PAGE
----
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NGO calls for more transparency of HIV/AIDS programs for children

By Wen Ya  (Global Times)

09:57, November 14, 2012

Beijing Aizhixing Institute, a non-governmental HIV/AIDS prevention and treatment organization, is calling on the government to provide more detail on how it spends the more than 2-billion yuan ($320 million) treating and preventing the disease.

In a report released Monday focusing on the rights of children affected by HIV/AIDS, the institute declared the country has initiated some effective programs on the prevention, care and treatment of children over the past six years, but greater transparency is needed.

Liu Yige, a staffer with the institute, told the Global Times the government has not provided clear statistics on how many children are affected by HIV/AIDS and how much is spent on their care.

The institute has not received a response to its 2010 request for information from the Ministry of Civil Affairs.

The institute's report will be submitted Thursday to the UN Committee on the Rights of the Child, which plans to discuss China's implementation of the Convention on the Rights of Children in September next year. The committee called for reports from the government and non-governmental organizations.

Liu said the institute's report details the plight of parents of children living with HIV/AIDS in Henan Province who complain they are not receiving the full subsidy they are entitled to from the local government, which has rejected their repeated petitions over the last two years.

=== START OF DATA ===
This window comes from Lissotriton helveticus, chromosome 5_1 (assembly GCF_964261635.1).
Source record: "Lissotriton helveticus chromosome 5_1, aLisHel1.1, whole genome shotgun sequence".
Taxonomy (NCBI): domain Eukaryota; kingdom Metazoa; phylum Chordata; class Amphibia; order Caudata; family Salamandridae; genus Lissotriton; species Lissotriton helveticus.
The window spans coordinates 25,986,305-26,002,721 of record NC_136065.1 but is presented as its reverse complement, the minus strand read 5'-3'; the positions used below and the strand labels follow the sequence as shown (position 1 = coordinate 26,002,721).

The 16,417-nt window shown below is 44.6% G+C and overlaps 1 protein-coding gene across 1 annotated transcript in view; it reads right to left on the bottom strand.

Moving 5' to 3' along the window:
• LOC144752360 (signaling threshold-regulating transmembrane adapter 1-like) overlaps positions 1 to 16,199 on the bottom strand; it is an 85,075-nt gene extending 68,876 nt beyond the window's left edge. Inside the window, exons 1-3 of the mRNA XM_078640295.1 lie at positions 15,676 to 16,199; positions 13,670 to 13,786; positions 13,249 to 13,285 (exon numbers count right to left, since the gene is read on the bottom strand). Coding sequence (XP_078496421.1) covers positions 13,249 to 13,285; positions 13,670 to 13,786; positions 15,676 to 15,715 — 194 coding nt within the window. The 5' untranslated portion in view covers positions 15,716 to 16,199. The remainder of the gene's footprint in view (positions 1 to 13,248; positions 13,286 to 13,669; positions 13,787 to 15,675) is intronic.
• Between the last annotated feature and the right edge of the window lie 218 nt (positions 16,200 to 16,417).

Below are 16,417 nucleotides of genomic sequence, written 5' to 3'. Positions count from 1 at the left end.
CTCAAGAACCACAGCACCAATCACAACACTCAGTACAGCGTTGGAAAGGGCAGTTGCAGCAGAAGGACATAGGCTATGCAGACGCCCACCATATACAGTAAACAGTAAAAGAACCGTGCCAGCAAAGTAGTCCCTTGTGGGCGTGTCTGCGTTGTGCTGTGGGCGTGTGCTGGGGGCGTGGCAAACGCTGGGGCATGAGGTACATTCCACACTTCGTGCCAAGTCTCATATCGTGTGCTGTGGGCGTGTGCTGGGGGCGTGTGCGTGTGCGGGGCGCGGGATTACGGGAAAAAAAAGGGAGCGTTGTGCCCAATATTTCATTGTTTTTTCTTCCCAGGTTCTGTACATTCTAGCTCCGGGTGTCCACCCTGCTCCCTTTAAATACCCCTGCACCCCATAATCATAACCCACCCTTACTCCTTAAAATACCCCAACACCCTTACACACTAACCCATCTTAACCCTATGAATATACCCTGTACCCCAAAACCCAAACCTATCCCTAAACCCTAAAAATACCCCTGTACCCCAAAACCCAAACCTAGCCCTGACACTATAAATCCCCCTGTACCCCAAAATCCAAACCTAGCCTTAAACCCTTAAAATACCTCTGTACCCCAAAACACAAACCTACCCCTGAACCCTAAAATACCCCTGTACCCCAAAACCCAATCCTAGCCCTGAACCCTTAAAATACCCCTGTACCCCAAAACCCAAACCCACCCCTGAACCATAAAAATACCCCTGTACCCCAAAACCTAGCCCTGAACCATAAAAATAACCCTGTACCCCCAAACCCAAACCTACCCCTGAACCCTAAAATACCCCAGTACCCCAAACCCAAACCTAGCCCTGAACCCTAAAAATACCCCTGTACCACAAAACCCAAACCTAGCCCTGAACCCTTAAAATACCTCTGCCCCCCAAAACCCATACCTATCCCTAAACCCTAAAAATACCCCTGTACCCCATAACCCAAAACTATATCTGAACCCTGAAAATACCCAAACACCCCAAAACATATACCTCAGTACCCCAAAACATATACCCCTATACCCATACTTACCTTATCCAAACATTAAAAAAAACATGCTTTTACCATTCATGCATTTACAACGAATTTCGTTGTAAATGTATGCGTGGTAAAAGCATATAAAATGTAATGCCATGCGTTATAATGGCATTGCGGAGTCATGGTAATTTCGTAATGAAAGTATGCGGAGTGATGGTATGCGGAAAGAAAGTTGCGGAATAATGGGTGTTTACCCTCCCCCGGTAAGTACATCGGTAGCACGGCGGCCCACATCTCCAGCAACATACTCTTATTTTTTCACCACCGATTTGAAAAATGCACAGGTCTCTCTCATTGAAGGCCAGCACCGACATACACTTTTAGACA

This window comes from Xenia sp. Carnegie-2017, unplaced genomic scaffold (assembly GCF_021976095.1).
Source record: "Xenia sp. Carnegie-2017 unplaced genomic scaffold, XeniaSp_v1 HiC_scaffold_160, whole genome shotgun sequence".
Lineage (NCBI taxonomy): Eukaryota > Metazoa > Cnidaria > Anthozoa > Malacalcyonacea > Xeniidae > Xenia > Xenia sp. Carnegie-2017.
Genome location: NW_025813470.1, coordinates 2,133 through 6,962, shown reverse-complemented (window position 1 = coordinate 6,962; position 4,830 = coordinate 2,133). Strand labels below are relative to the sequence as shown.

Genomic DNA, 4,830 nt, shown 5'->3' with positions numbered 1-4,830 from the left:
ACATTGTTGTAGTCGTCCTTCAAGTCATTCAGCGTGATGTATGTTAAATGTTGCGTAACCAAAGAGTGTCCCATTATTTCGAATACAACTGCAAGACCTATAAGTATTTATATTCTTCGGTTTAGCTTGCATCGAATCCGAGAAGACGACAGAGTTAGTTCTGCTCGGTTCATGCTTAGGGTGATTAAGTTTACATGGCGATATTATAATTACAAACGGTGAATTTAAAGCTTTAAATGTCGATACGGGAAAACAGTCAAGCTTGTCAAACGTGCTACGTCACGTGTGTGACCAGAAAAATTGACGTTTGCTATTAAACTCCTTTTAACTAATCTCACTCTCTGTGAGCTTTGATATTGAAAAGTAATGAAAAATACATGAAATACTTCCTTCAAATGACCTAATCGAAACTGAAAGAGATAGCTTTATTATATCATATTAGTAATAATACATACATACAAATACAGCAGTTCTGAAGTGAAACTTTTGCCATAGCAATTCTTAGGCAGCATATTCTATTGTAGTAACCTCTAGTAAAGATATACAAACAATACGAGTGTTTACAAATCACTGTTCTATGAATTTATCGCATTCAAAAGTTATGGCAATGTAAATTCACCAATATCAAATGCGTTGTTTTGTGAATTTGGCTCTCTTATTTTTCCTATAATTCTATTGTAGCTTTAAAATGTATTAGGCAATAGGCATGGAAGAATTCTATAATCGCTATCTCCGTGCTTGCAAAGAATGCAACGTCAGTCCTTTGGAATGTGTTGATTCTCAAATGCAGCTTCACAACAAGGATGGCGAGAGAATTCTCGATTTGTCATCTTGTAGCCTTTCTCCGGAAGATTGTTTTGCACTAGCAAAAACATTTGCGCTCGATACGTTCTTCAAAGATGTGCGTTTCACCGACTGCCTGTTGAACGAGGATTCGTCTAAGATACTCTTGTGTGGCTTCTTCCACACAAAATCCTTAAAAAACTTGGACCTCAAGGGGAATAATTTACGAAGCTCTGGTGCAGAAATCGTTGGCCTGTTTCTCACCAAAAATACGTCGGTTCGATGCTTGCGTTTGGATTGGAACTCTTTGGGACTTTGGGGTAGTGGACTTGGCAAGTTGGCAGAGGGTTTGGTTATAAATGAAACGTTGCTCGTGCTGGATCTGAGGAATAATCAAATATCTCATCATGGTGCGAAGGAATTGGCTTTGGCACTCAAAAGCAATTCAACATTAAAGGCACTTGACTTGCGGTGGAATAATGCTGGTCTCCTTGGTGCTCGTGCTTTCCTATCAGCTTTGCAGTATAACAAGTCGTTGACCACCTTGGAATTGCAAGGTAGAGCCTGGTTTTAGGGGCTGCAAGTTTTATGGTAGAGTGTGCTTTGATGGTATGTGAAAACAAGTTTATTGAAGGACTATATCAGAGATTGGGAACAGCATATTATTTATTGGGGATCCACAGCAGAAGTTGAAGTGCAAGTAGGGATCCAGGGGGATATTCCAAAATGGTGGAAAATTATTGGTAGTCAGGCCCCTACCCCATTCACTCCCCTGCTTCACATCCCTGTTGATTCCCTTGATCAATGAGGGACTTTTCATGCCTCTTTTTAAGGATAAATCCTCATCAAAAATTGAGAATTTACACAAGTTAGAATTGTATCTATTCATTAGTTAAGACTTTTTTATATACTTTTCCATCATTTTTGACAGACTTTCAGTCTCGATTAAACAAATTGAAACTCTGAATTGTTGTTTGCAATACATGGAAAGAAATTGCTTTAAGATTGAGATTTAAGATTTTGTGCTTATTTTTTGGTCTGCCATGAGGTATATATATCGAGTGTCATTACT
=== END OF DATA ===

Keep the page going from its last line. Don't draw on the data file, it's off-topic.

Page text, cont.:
The report suggests the central government could solve the problem by publishing the results of financial audits and by listening to the opinions of NGOs and experts in the field.

"The report is worthwhile for few are so dedicated to the cause," said Yu Fangqiang, director of Justice for All, an NGO in Jiangsu Province.

Another expert on HIV/AIDS, who refused to be identified, believes China is now transparent and open in publishing such information. "Every year, authorities release related information including cases, ages and genders."

In 2011 2 billion yuan was spent on HIV/AIDS prevention and treatment programs, double what was spent in 2008, said Wu Zunyou, a director of the National Center for AIDS/STD Control and Prevention.

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